Researchers in the School of Biosciences are working to help generate a vaccine against coronavirus and at the same time are also providing support to a key company developing urgently required antigen and antibody tests.
Using the School of Biosciences expertise in recombinant protein production, synthetic biology and bioinformatics, researchers have identified key antigen targets within the virus, developed and assembled constructs and will employ plug and play technology to help generate immune-responsive particles.
The team at Kent is led by Professors Mark Smales and Martin Warren and the project reflects the remarkable versatility of groups that have already turned their hand to tackling global research challenges through the provision of vaccines, biotherapeutics and nutrients in developing countries. The team is working closely with colleagues at the Quadram Institute in Norwich and virologists in the University of Liverpool so that the project can move forward a quickly as possible. It is also collaborating with Mologic, whose Chief Scientific Officer Prof Paul Davis holds Honorary Professor Status at Kent, working on diagnostics and antibody development as several of the targets being expressed are essential in developing new coronavirus tests.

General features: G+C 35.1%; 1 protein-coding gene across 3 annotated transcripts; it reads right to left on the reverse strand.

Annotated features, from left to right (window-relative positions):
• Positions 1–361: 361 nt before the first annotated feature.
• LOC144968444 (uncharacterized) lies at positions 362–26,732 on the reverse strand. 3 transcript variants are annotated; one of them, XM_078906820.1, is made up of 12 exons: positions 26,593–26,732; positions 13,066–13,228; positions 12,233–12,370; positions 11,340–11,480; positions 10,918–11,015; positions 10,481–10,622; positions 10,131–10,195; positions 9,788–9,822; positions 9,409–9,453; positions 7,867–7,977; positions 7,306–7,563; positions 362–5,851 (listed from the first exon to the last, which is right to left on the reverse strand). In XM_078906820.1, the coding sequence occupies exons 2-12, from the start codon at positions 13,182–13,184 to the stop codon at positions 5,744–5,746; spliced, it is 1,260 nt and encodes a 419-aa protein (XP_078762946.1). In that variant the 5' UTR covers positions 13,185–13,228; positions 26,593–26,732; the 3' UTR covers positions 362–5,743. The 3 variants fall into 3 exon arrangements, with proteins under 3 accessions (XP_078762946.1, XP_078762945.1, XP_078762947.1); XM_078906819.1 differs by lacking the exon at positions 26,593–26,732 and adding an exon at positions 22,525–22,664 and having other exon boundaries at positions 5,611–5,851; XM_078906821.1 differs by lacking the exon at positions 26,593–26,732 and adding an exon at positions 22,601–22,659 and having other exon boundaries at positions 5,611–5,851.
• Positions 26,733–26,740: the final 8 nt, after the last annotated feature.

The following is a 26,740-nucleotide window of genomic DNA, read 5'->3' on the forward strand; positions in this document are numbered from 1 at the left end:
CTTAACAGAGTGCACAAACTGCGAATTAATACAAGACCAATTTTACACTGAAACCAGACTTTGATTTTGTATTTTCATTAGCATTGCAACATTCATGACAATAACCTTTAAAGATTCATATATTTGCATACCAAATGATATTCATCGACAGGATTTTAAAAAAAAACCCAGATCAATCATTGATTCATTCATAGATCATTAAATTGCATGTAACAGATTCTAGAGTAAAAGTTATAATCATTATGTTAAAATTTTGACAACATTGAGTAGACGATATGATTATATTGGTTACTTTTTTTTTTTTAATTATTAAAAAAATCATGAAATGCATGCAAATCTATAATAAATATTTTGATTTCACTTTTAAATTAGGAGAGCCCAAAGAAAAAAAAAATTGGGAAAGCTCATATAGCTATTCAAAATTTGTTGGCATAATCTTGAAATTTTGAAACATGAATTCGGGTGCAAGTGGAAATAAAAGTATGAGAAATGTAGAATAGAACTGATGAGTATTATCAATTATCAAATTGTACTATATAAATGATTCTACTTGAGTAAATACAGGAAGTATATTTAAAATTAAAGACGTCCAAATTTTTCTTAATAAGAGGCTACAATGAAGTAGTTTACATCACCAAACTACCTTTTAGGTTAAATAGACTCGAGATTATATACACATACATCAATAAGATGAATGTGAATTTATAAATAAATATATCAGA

It is important to emphasise that all members of Biosciences have contributed to the project either by providing direct support or by staying at home and doing their bit to help slow the spread of COVID-19. Remember – stay at home, protect the NHS, save lives – and the research team within Biosciences has been deliberately kept small because of this.
The project will continue to involve the pervasive expertise within the School as it develops. It is heartening that so much has been achieved already in such a short space of time, reflecting not only the skills of the School’s researchers but also the state-of-the-art equipment available to them.
(Diagrams show the trimeric Corvid-19 Spike protein)